When specifying a time period for waiting, note the following:


Quartz version 1.6 is supported for scheduling expiration events on wait activities.

14.3.1 How To Specify the Minimum Wait Time

You can specify the minimum time duration for a BPEL process to perform a wait that involves a dehydration. If the wait duration is less than or equal to the value, BPEL continues executing activities in the same thread and transaction.

  1. From the SOA Infrastructure menu, select SOA Administration > BPEL Properties.

  2. At the bottom of the BPEL Service Engine Properties page, click More BPEL Configuration Properties.

  3. Click MinBPELWait.

  4. In the Value field, specify a value in seconds.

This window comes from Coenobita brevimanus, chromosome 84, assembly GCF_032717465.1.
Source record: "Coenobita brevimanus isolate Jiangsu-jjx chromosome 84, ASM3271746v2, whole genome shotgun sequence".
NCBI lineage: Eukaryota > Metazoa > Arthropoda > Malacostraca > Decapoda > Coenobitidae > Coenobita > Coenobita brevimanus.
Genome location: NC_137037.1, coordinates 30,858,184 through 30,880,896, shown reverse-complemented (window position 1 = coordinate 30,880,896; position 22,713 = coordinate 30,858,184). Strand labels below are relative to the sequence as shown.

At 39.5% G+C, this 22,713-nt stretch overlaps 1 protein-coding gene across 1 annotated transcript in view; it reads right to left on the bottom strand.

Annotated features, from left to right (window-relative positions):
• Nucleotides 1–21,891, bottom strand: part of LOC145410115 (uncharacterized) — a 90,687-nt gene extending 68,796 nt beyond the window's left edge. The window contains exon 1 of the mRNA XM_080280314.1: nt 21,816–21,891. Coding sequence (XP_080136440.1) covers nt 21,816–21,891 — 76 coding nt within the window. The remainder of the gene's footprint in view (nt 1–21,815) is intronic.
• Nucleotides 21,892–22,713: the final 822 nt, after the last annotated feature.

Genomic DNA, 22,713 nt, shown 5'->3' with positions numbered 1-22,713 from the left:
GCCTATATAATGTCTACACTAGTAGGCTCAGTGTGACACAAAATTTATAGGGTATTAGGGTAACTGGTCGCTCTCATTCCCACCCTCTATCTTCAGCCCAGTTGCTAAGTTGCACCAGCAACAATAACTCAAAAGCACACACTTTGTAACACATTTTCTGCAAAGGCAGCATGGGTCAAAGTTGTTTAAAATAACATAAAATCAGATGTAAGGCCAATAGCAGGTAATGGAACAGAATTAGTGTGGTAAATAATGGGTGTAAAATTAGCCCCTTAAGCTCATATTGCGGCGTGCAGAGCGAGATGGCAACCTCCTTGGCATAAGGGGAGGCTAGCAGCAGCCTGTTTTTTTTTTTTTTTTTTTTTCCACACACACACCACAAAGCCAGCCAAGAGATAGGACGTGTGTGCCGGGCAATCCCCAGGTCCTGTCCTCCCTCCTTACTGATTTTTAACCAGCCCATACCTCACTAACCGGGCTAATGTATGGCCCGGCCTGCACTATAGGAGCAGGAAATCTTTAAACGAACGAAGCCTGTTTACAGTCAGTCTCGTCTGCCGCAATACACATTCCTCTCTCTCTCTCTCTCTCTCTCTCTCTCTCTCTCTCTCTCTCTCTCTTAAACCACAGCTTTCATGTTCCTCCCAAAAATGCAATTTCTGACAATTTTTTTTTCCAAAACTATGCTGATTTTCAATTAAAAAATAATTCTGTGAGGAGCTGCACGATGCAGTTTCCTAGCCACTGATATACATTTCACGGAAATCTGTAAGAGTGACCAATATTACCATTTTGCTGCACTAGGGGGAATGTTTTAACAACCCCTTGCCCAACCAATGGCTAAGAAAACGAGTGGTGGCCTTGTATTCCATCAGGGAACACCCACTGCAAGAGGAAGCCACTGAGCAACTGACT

5. Click Apply.

  6. Click Return.

14.3.2 How to Create a Wait Activity

To create a wait activity:

  1. From the Component Palette, drag a Wait activity into the designer.

  2. Double-click the Wait activity to display the Wait dialog.

  3. In the For section, enter the amount of time for which to wait.

  4. In the Until section, select the deadline for which to wait, as shown in Figure 14-5.

14.3.3 What Happens When You Create a Wait Activity

Exactly one of the expiration criteria must be specified, as shown in Example 14-2.

Example 14-2 Wait Activity

<wait (for="duration-expr" | until="deadline-expr") standard-attributes>

14.4 Setting Timeouts for Synchronous Processes

For synchronous processes that connect to a remote database, you must increase the SyncMaxWaitTime timeout property in the System MBean Browser of Oracle Enterprise Manager Fusion Middleware Control Console.

For information on setting this property, see Section 7.3, "Specifying Timeout Values."